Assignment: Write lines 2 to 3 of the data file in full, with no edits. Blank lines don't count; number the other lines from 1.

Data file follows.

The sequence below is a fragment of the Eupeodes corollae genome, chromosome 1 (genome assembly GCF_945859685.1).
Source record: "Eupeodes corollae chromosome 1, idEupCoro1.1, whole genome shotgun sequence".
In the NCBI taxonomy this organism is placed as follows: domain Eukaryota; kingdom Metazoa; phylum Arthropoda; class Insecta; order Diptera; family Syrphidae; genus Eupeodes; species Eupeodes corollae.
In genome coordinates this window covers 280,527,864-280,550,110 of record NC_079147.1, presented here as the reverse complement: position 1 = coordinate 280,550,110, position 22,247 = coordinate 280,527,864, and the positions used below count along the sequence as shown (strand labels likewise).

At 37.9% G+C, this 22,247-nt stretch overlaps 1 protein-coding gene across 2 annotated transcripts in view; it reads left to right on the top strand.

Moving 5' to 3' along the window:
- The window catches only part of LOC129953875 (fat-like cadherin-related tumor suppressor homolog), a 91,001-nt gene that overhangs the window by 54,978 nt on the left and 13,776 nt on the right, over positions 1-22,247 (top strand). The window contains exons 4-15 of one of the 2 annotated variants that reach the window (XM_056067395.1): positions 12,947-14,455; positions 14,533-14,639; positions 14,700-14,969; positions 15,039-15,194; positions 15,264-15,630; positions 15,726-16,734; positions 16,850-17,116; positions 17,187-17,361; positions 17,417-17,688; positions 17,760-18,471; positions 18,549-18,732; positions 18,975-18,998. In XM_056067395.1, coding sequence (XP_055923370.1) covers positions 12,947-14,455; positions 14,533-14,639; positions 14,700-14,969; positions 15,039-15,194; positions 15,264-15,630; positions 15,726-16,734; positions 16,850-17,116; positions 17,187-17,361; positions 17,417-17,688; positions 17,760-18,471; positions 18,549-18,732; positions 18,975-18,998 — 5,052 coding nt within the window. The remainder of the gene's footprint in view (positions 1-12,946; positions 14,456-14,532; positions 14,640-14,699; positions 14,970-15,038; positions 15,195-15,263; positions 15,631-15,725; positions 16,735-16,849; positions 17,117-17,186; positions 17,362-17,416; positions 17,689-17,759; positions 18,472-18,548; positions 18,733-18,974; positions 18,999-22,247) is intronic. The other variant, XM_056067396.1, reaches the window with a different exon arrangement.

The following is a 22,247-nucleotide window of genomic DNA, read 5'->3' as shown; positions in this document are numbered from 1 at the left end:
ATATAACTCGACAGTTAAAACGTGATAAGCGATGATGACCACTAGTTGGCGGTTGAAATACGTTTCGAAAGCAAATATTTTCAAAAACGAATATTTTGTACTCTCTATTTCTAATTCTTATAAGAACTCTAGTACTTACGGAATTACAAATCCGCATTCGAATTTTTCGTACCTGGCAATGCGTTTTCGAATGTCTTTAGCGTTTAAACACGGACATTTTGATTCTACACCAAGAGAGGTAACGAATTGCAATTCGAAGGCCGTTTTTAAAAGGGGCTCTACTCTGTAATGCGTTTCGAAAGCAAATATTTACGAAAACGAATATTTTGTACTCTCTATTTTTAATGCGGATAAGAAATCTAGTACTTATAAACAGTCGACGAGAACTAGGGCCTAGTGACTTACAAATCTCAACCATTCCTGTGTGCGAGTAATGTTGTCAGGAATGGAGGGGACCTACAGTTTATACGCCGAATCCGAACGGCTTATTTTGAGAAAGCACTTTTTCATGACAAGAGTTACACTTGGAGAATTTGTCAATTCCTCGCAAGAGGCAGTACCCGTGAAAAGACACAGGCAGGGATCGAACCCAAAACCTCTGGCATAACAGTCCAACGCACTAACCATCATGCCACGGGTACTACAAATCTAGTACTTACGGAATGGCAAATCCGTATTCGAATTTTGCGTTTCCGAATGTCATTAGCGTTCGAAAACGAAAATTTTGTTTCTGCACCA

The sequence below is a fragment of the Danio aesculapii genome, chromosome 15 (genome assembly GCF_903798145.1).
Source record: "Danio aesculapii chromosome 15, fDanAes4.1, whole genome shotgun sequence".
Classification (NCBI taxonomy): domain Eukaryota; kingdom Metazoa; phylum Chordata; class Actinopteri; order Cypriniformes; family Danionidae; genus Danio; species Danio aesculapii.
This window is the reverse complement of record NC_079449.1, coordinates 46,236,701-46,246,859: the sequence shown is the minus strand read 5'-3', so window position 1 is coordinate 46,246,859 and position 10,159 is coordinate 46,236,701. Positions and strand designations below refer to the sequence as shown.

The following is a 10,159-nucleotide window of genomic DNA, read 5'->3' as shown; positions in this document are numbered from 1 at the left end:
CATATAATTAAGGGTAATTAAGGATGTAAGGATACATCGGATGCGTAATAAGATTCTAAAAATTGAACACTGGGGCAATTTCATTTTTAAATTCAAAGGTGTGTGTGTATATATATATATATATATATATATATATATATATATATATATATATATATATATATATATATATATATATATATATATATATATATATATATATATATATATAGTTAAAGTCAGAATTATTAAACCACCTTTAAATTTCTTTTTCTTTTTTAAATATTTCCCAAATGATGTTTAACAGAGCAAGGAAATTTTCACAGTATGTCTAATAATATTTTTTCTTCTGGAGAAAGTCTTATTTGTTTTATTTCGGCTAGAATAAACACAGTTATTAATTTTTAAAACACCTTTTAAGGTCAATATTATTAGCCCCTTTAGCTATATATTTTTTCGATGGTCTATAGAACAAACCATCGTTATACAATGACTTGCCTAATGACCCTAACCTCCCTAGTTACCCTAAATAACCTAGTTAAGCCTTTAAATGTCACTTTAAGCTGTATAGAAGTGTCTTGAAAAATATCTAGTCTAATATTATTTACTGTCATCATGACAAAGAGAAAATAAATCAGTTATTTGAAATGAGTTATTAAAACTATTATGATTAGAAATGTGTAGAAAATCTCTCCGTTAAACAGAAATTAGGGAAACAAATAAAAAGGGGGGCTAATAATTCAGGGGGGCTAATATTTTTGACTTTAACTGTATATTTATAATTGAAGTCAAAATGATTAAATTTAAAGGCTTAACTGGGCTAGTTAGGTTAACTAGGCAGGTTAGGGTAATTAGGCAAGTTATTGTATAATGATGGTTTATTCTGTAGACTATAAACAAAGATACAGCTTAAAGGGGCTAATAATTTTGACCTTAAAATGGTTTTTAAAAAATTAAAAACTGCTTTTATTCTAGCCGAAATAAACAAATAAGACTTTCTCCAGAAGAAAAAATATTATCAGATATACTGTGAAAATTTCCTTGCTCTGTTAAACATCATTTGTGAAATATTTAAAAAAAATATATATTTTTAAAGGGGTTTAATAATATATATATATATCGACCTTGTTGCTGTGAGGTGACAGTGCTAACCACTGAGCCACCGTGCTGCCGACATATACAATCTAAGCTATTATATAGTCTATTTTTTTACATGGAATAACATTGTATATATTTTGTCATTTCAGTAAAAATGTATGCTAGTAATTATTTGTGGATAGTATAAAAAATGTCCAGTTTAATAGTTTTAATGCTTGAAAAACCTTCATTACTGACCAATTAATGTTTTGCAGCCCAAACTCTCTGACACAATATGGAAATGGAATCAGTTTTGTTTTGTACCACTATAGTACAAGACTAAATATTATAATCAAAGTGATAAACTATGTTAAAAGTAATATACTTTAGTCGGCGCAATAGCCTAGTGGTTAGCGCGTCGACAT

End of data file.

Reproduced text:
Source record: "Eupeodes corollae chromosome 1, idEupCoro1.1, whole genome shotgun sequence".
In the NCBI taxonomy this organism is placed as follows: domain Eukaryota; kingdom Metazoa; phylum Arthropoda; class Insecta; order Diptera; family Syrphidae; genus Eupeodes; species Eupeodes corollae.